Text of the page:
UPDATED: Sex issue at private Kan. university goes missing

UPDATE 3/18: Jurski said in an email that OU administration and Campus staff met last week and are putting together a task force to form a new student media board policy. Members of the task force will include representatives from student media, faculty, administration and the board of trustees. Jurski said she is not sure on the specific details of the task force, but as far as she knows, student media is not under risk of being censored or receiving prior review. Once a new policy is decided, the board of trustees will vote on it in May.

KANSAS — OttawaUniversity’s student newspaper, TheCampus, printed its first issue entirely devoted to covering sex andrelationships in February. Two days after that issue hit the stands, the staffof The Campus was dealing with thedisappearance of the newspaper from its racks for the first time in campushistory.

Danielle Jurski, editor in chief of The Campus, said a couple of times a year the newspaper prints aspecial section relevant to students’ interests.

“Our paper takes a more conservative approach,” Jurski said.“The editorial staff decided that sex and relationships would be a good issue,and obviously something that’s pertinent to college students.”

Ottawa University is a private school located inOttawa, Kan., a town of just over 12,000 people. The school describes itself as a “Christ-centered community of grace which integrates faith, learning and life.”

The cover art of the sex issue portrayed naked Barbie andKen dolls posed in a provocative position in front of a well-known universitybuilding. Jurski said the cover was intended to show students that the issuewas directed towards them, and was generally well received by the students, butseveral administrators and faculty members seemed angered by the photo andcontent of the issue.

Dennis Tyner, vice president and provost of OttawaUniversity, said he thinks there were many people in the community and on theprivate university’s campus who were disappointed with the image on the sexissue cover.

“I don’t think the picture was probably well thought out,”Tyner said. “I applaud the students for writing a newspaper about topics thatare prevalent and very important to students.”

Jurski said the paper prints 1,200 copies of each issuebi-weekly, and estimates that at least half the copies of the sex issuewere pulled, with few clues as to who might have taken them.

“They were stolen on campus in the library, in theadministration building, in the student union and in Wilson Field House,”Jurski said. “Somebody could have probably stolen themwithin a matter of minutes because our campus is so small.”

Jurski said that there is surveillance in some of thelocations where the newspapers went missing, but The Campus staff is “having a hard time trying to get the actualtapes.”

Tyner said the university is conducting an internalinvestigation into where the newspapers could have gone.

“My biggest concern is whether the newspapers were stolen, and to take newspapers off of a shelf that are free is not stealingnewspapers,” Tyner said. “So I was concerned about papers that may have beenstolen from back rooms where we hold bundles of papers before putting them onthe shelves and none of those were stolen.”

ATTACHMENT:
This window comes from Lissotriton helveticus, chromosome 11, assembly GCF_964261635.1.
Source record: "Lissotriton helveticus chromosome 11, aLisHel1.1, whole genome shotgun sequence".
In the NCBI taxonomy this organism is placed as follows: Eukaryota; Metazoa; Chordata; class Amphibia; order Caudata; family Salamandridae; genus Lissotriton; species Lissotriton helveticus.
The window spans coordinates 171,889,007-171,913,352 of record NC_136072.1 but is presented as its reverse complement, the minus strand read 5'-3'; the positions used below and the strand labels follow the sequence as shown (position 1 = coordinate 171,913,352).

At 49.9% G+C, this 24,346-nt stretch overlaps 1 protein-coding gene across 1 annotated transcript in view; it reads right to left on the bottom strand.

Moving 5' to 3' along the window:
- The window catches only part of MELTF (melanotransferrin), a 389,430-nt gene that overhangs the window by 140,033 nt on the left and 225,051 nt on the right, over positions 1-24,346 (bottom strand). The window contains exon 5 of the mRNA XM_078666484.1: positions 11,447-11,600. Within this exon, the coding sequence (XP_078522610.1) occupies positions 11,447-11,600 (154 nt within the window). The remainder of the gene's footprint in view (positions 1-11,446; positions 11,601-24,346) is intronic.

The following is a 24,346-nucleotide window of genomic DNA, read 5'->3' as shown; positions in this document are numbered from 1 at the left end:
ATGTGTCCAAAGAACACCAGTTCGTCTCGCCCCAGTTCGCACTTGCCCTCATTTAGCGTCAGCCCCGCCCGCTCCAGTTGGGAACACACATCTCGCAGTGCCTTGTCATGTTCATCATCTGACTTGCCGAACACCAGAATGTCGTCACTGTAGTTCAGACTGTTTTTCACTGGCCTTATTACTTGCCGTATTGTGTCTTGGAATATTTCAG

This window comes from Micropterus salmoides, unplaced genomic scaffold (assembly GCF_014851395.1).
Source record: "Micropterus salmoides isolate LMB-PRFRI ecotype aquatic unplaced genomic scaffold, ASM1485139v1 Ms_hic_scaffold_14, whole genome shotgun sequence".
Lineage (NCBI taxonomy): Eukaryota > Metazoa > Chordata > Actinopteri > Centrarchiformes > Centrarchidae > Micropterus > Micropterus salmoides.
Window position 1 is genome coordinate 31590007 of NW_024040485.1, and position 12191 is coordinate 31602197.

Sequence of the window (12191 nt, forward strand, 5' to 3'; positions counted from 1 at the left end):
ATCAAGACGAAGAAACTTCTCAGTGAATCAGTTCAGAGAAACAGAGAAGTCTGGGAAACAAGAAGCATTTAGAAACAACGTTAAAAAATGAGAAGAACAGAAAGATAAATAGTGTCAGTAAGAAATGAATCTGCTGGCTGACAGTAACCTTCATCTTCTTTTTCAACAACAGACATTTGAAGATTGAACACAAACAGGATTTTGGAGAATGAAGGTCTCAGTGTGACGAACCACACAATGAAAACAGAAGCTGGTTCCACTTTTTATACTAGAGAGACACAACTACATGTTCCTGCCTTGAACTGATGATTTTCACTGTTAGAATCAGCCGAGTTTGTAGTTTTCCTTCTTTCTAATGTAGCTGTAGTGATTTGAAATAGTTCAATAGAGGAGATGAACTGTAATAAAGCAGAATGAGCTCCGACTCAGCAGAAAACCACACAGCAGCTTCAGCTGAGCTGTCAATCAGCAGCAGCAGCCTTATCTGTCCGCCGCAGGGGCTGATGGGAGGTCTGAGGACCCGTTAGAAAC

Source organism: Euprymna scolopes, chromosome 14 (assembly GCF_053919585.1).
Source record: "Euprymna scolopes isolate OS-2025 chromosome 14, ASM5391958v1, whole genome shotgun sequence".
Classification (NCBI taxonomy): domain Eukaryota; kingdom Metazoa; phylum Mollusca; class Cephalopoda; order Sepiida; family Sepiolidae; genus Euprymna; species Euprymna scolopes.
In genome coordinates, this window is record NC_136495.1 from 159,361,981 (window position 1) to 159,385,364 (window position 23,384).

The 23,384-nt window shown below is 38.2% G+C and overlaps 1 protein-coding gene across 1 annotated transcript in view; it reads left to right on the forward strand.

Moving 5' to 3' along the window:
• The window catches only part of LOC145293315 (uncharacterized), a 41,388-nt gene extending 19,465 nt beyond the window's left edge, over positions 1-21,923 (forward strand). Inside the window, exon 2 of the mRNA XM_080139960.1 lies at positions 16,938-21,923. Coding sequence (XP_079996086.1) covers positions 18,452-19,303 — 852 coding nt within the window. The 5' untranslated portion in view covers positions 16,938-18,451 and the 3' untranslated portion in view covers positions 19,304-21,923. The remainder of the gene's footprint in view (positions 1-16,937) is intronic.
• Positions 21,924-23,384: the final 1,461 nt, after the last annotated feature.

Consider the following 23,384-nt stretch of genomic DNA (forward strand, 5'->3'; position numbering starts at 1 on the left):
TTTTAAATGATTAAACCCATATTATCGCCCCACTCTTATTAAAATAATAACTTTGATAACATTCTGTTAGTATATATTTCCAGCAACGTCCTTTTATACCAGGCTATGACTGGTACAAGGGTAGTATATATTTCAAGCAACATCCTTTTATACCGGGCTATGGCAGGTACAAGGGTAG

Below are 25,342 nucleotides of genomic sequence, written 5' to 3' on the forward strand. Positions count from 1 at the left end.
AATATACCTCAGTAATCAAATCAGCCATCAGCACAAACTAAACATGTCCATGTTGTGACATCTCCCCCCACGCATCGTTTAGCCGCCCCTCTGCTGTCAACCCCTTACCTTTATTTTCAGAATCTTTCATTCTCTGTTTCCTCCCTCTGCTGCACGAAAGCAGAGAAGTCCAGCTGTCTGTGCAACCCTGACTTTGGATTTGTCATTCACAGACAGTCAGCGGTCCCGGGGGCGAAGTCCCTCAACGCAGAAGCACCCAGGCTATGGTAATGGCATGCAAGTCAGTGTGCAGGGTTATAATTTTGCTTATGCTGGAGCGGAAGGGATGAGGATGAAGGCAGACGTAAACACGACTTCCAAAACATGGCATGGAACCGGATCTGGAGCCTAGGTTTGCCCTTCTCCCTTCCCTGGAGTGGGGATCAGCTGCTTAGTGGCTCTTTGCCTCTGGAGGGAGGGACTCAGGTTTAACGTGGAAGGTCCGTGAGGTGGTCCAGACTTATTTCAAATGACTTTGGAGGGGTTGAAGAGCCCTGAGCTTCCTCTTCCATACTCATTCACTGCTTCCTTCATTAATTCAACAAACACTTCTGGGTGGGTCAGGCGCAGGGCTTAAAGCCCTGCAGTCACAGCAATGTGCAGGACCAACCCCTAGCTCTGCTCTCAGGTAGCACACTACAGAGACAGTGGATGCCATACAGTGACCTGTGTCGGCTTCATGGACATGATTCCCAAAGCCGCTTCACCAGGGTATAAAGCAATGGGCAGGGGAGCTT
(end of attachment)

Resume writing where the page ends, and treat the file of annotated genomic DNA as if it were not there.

Jurski said The Campususually prints a statement in each issue that the first copy is free andadditional copies are 50 cents each, but forgot to print the policy in the sexissue.

“If that were the case, then we could argue that newspaperswere stolen,” Tyner said.

Tyner said the additional cost policy the newspaper printsdoes not exist because the board of trustees never approved it.

“The institution pays for the printing of that newspaper andif they’re going to adopt a policy like that, they’re also going to have todeal with how they’re going to pay for their newspaper,” Tyner said. “You justcan’t make up a policy that we’re going to charge students for the newspaperthat the institution is paying for.”

Mike Kautsch, a University of Kansas media law professor,said with or without a price statement, a free newspaper has value.

“I realize that in some jurisdictions there’s been aquestion as to whether a free student newspaper has a value, which is normallya precondition of making out a case,” Kautsch said. “Even in the absence ofsome statement within the newspaper to the effect that the paper has value, Idon’t think it’s very difficult to show that it does.”

Kautsch referenced two Kansas statutes on theftand criminaldamage to property, both of which he said could be applied to thedisappearance of a free newspaper.

“Under the Kansas statutes, it would be a relatively simplymatter to launch a prosecution for the theft of a newspaper, even if it’scharacterized as free,” Kautsch said.

Jurski said the sex issue came out two days before a board of trustees meeting and she has heard that the board talked about the paper.

“I don’t know if they were talking about what they wouldlike to do, but from what I understand, there could be constraints that theuniversity would like to put on us,” Jurski said.

When asked if the university was taking any steps to prevent newspapers from disappearing, Tyner said, “I think that we’re looking to prevent what we might consider to be material printed in the newspaper that’sinappropriate. We are looking to ensure that we’ve established a policy that isadopted by our board of trustees.”